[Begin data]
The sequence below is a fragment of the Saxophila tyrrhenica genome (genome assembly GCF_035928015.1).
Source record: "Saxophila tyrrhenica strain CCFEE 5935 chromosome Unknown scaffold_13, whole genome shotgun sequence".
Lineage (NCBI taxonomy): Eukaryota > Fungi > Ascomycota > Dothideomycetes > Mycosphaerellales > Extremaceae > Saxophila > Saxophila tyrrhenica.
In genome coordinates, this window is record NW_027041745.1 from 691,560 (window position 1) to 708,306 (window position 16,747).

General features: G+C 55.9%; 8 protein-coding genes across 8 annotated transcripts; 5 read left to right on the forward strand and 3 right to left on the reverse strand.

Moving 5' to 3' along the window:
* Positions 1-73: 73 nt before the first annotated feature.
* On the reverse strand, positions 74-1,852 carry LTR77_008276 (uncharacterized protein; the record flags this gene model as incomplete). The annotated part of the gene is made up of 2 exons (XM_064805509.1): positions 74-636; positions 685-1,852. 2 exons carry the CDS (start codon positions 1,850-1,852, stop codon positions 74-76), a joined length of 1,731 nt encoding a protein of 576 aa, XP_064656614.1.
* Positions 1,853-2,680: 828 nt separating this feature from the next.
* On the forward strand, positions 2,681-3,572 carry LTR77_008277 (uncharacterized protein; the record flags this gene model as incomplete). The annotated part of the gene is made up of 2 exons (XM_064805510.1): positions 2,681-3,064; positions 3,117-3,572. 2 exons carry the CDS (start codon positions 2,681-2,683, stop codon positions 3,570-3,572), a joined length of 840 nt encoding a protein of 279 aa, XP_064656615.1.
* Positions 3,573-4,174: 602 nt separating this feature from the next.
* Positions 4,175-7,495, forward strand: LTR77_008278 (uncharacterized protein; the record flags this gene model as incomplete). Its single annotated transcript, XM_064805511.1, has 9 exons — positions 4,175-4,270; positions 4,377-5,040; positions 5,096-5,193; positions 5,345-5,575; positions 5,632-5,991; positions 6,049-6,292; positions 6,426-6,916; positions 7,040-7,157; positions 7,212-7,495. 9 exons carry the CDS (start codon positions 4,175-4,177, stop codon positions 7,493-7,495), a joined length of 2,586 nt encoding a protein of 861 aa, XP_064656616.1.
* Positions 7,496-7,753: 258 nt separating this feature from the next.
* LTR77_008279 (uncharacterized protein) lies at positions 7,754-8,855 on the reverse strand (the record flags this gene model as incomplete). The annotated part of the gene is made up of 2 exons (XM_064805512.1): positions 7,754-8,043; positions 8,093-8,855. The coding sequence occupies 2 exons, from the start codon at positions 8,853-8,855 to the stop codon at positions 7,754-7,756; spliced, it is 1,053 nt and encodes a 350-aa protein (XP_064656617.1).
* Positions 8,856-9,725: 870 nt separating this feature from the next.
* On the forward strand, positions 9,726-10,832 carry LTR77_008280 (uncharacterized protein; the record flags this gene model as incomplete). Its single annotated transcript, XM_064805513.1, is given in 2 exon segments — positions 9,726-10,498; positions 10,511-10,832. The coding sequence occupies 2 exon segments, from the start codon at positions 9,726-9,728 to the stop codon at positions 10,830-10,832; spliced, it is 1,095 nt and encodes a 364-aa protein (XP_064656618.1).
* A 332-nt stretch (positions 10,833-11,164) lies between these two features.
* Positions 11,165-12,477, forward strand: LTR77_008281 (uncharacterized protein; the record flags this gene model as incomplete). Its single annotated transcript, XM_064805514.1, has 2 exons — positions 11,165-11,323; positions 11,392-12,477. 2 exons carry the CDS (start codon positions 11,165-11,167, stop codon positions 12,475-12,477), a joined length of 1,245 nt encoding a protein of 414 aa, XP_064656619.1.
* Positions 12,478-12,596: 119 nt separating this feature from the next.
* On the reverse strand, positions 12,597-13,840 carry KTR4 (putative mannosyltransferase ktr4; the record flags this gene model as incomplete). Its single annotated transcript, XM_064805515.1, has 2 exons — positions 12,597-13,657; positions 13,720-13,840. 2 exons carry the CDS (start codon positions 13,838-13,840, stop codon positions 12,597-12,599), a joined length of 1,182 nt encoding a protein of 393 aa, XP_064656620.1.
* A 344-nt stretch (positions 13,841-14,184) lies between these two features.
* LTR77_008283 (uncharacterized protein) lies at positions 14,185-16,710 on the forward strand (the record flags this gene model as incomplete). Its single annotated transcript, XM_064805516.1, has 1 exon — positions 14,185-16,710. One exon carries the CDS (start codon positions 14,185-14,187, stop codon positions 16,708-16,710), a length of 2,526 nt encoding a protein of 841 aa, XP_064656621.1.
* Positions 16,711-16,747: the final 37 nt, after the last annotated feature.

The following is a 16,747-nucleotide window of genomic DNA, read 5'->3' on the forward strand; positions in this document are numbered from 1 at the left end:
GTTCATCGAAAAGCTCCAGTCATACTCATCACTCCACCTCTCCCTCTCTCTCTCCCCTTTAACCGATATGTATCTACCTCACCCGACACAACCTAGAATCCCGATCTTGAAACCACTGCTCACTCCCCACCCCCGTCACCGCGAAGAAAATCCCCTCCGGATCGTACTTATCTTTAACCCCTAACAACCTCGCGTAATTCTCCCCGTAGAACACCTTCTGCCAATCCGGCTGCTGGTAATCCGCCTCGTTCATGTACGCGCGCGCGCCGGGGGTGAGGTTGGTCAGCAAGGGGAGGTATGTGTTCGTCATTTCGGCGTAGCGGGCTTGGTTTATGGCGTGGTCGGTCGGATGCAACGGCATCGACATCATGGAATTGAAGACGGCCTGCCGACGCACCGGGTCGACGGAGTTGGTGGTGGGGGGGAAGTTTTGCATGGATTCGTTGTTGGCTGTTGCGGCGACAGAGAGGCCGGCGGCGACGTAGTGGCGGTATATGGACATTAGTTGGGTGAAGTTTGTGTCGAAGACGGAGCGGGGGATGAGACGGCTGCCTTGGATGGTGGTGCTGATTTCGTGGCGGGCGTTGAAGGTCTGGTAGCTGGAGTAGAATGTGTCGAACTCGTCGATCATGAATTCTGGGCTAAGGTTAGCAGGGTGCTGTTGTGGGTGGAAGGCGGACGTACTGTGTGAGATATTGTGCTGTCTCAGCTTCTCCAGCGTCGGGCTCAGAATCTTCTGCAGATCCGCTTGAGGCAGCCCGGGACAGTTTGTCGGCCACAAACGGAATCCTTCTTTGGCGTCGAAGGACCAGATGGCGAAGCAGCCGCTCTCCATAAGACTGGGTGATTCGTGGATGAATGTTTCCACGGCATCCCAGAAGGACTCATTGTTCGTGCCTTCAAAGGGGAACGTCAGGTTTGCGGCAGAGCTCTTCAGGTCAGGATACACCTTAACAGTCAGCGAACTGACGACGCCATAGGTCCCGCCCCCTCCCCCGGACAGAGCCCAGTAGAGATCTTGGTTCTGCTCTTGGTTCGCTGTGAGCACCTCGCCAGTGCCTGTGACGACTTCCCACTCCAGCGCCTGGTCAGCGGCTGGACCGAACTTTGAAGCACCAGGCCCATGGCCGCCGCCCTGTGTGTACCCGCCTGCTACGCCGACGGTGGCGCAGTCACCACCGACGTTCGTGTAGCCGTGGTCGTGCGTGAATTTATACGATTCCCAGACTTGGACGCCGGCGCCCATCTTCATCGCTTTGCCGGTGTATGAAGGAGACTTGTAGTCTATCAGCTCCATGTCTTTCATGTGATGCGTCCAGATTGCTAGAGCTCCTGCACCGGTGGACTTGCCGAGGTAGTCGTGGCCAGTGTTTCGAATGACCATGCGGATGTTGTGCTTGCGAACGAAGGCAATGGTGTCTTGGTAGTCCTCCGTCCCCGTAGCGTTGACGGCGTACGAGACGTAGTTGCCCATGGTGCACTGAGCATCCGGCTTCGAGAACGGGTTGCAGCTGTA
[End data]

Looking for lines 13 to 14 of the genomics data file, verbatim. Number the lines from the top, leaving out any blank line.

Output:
* Positions 7,496-7,753: 258 nt separating this feature from the next.
* LTR77_008279 (uncharacterized protein) lies at positions 7,754-8,855 on the reverse strand (the record flags this gene model as incomplete). The annotated part of the gene is made up of 2 exons (XM_064805512.1): positions 7,754-8,043; positions 8,093-8,855. The coding sequence occupies 2 exons, from the start codon at positions 8,853-8,855 to the stop codon at positions 7,754-7,756; spliced, it is 1,053 nt and encodes a 350-aa protein (XP_064656617.1).